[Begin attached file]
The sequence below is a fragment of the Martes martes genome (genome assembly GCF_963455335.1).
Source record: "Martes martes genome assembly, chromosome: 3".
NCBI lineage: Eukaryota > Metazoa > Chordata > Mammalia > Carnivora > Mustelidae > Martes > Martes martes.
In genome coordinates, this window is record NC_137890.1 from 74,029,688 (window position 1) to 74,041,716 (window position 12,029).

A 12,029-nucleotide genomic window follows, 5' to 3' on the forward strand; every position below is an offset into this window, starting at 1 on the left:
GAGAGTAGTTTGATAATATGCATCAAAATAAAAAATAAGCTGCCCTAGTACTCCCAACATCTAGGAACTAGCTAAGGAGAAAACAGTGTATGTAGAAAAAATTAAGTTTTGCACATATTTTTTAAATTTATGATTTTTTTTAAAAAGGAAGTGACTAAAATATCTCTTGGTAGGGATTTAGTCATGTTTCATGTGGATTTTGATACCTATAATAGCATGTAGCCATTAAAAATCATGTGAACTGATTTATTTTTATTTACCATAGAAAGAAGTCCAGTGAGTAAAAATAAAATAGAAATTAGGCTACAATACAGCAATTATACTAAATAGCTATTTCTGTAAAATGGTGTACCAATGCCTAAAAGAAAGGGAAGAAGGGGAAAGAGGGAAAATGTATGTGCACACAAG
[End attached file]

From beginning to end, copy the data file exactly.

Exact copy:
The sequence below is a fragment of the Martes martes genome (genome assembly GCF_963455335.1).
Source record: "Martes martes genome assembly, chromosome: 3".
NCBI lineage: Eukaryota > Metazoa > Chordata > Mammalia > Carnivora > Mustelidae > Martes > Martes martes.
In genome coordinates, this window is record NC_137890.1 from 74,029,688 (window position 1) to 74,041,716 (window position 12,029).

A 12,029-nucleotide genomic window follows, 5' to 3' on the forward strand; every position below is an offset into this window, starting at 1 on the left:
GAGAGTAGTTTGATAATATGCATCAAAATAAAAAATAAGCTGCCCTAGTACTCCCAACATCTAGGAACTAGCTAAGGAGAAAACAGTGTATGTAGAAAAAATTAAGTTTTGCACATATTTTTTAAATTTATGATTTTTTTTAAAAAGGAAGTGACTAAAATATCTCTTGGTAGGGATTTAGTCATGTTTCATGTGGATTTTGATACCTATAATAGCATGTAGCCATTAAAAATCATGTGAACTGATTTATTTTTATTTACCATAGAAAGAAGTCCAGTGAGTAAAAATAAAATAGAAATTAGGCTACAATACAGCAATTATACTAAATAGCTATTTCTGTAAAATGGTGTACCAATGCCTAAAAGAAAGGGAAGAAGGGGAAAGAGGGAAAATGTATGTGCACACAAG